Too many DP roosters, gonna process some!

Discussion in 'Meat Birds ETC' started by HHandbasket, Nov 15, 2011.

  1. HHandbasket

    HHandbasket The Chickeneer

    We have a lot of dual-purpose roos. Some are EEs, some are Rhode Island reds, couple of mixed breeds, a barnevelder, couple of white faced black Spanish, probably about 14 roosters all together. The oldest roo, one mottled java/FBCM cross, just turned a year old in October. He's turned mean, so we decided we're gonna roast him instead of putting up with his bad attitude (show HIM who's boss! LOL). Aside from the mottled java/FBCM rooster, the rest are between 5 and 9 months of age.

    These roosters are not too old to process, are they? They have recently been separated into their own pen & given Meat Maker to help bulk them up. I am thinking we'll take them to be processed in about 2 more weeks.

    We have never processed birds before. With this being our first time, we found someone who will do all the work for us and let us watch/help in exchange for half of them, which we are more than happy to do.

    Thoughts, opinions, suggestions would be appreciated.

    Thank you.

    Edited to correct typos.
     
    Last edited: Nov 15, 2011
  2. Avalon1984

    Avalon1984 Chillin' With My Peeps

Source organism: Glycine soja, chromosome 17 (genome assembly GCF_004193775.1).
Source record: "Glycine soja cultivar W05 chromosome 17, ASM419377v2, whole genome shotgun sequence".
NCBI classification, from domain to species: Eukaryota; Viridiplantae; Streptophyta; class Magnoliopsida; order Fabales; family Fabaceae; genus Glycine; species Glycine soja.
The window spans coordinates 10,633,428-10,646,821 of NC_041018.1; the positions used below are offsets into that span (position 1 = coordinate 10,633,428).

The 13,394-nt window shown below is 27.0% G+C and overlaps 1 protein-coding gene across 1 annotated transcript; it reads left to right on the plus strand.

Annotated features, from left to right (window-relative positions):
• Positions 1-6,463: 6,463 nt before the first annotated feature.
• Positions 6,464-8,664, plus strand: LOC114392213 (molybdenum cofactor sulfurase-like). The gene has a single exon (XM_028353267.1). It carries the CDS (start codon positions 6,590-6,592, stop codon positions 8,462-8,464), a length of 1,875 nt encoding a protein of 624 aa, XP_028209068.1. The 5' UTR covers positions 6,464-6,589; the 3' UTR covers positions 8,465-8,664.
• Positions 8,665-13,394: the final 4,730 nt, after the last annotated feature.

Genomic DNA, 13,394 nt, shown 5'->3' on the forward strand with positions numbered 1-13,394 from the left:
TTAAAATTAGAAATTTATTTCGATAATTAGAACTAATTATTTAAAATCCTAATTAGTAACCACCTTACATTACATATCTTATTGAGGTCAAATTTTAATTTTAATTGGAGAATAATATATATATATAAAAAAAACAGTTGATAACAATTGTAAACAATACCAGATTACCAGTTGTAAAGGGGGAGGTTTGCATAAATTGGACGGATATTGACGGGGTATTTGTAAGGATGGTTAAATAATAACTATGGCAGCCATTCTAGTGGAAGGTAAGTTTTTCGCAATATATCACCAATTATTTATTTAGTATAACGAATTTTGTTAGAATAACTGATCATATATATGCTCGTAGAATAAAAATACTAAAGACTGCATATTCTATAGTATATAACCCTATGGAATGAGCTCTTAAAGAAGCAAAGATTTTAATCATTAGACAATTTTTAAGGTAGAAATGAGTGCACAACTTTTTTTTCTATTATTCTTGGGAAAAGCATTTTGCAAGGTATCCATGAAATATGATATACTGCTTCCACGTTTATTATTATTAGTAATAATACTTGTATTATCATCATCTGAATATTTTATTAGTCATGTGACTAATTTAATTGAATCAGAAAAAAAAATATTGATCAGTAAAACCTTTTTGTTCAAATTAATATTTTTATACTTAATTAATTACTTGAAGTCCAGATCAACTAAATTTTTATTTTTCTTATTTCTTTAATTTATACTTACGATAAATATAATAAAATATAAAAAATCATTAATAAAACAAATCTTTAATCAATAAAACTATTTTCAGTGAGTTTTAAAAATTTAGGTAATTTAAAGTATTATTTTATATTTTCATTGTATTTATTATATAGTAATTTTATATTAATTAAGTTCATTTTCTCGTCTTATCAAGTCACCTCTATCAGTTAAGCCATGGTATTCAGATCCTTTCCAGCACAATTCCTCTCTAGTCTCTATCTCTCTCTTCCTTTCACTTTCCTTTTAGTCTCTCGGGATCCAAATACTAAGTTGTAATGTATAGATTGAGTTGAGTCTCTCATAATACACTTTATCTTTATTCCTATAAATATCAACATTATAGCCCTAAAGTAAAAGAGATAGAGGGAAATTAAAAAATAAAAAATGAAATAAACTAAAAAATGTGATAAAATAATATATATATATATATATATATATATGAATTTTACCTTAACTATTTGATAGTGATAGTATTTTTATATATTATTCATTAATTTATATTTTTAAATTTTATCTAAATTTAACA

Dec 22, 2010
    Muskegon
    Quote:If you have somebody that will help you I’d go that route. I usually only have 2-3 DP roos ready at any one time so for me a deal like that wouldn’t be worth it. I do mine in just under 45min per bird usually ( I am very slow) but it is fairly easy if you ever want to learn it.
     
  3. wyoDreamer

    wyoDreamer Chillin' With My Peeps

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    I haven't had home grown chicken for a long time but according to most of the advice given on here your roos are about the right age.

    The roo that is a year old may be a little tough, but should be real good for chicken and dumplins though!

    The rest are probably about the right age for dual-purpose roos, just make sure to let them rest before cooking and cook "low and slow".
     
  4. Sunny Side Up

    Sunny Side Up Count your many blessings...

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    Loxahatchee, Florida
    [​IMG] Get ready for some good eating! [​IMG]

    These guys are not at all too old to process. I don't know if Meat Maker will make a big difference in their weight, I've never tried that. I cannot afford any specialty feeds, I give my DP cockerels layer pellets to eat and make them free-range most of the day to rustle up a majority of their food.

    That sounds like a very good deal with your processor, you should know enough by the end of the day to do it again on your own next time.

    I have processed a lot of DPs, never had one that was tough. I let them rest in the refrigerator for 2-3 days and cook them slowly, with low heat, and something to add moisture like vegs or broth, or in a plastic roasting bag. Sometimes I'll simmer them slowly in herbed water until the meat just melts off the bones, then I remove all the meat and freeze it for use in soups, stews, & chilis.
     
  5. HHandbasket